The Last Airbender: Bent out of shape

By Shu ChiangMovies - 05 August 2010 4:00 PM | Updated 4:46 PM

The Last Airbender: Bent out of shape

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Rating: 2 stars out of 5

If you look at the still images of M. Night Shyamalan’s The Last Airbender – let’s state his involvement and culpability right up front – they look pretty impressive.

One can sense the colour, movement and wondrous fantasy world contained within, and feel suitably impressed. That is, until one watches the motion picture that Shyamalan has delivered. The trailer, too, looked good, but the film is mediocre.

For the uninitiated, the story follows the adventures of a young monk named Aang, who is the anointed saviour of the world, the so-called Avatar capable of ‘bending’, or manipulating, the four key elements of Fire, Earth, Water and Air.

He is also a wanted boy. After a mysterious absence, he has returned to a world in chaos; the militant Fire Nation is the dominant power threatening the lives of the nations of the other elements. They wish to capture Aang because he has the power to restore balance to the world, at their expense.

The story, which Shyamalan intends to tell in a planned trilogy of films, has Aang, his training hitherto incomplete, keeping ahead of enemies, aiding the oppressed and learning how to bend the other elements in anticipation of a final showdown with his enemies.

Given that this is an adaptation, one understands that a certain amount of artistic leeway should be given to the director; still, there is one glaring disparity between the film and its bright and funny Nickelodeon animated series: the film is dull, distant and joyless.

Sure, it is Shyamalan’s prerogative as writer-director to interpret the series into a film his way. Putting aside the casting controversy over his decision to cast more Caucasian actors than can be found in the original series, the darker, more sinister film has miscast some key roles.

Take newcomer Noah Ringer, the young Taekwondo exponent whom they found through open auditions to play Aang. While he has a good look, and seems to give decent effort, his shortcomings and inexperience as an actor are exposed by the demands of this screenplay.

He just doesn’t have the dramatic range to be Aang.

Dev Patel, the fine Brit actor known for his lead role in Slumdog Millionaire, is on paper a good choice for the exiled, conflicted Prince Zuko, whose search for Aang is also a search for redemption. But as one of the antagonists here, his performance is awkward and at times over the top.

The comedian Aasif Mandvi, as Zuko’s adversary and rival hunter for Aang, is another who seems miscast. He is neither sinister nor imposing.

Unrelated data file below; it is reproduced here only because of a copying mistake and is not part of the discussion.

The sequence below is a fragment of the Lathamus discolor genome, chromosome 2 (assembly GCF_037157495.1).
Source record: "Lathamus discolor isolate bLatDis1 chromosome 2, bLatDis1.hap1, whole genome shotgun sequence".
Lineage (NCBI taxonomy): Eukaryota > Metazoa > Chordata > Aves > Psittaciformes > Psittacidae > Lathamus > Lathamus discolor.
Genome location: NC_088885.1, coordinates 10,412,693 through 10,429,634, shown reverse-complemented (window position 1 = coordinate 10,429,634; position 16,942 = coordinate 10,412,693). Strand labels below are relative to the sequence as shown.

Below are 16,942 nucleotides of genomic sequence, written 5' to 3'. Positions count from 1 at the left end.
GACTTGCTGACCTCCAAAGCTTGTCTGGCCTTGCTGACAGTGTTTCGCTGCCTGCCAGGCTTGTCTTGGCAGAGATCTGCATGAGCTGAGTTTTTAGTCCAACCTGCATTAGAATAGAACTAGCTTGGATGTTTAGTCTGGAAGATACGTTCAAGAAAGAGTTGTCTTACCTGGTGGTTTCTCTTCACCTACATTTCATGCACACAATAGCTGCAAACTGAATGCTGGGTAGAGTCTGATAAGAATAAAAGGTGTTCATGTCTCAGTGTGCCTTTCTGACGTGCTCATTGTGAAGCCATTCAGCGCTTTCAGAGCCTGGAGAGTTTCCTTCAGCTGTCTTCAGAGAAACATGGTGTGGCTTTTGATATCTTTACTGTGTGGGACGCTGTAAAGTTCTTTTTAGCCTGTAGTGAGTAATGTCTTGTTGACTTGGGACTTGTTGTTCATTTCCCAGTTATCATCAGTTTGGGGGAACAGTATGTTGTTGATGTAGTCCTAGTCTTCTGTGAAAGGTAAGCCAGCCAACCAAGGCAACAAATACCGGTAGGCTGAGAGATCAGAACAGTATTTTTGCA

These criticisms, however, are not important in the grand scheme of things. The film could have worked in spite of these faults.

While the world of the four elemental nations – Fire, Earth, Water and Air – has been translated well from the series, the main problem here is that Shyamalan’s film is way too serious-minded and self-important.

Whatever joy and humour, albeit somewhat childish humour, that existed in the original have been stripped away and discarded for the most part. The closest thing to a comic and humanly relatable figure is Sokka, Aang’s ally and companion, played rather well by Twilight’s Jackson Rathbone.

Another notable flaw is Shyamalan’s use of voice-over, dialogue and soliloquy for the purpose of exposition – literally telling the story with words. Last but not least are the fight scenes, which seem indulgent – what with repetitive slow-motion and overlong lingering shots – to the point of inconsequence.

Even if you’re not someone paid to critique a film, so long as you watch a bit of the TV series and compare it to the movie, you will invariably discover that at the very heart of things, the film is soul-less and alienating.

It may, from the outside, appear to be an intriguing thrill-ride. But try as you may, you will have genuine difficulty feeling involved and at all excited.

Unless somebody has the ability to bend a bad movie back into shape, this can be considered the first, lost, opportunity at bringing the life essence of the series to the big screen.

 

About Shu Chiang

Yong Shu Chiang, otherwise known as SC, is a freelance editor and writer. He reviewed movies for Juice magazine when he was in college, and was the resident film reviewer for Today Newspaper from 2003 to 2005. He has also reviewed movies for Prime Time Morning on Channel NewsAsia.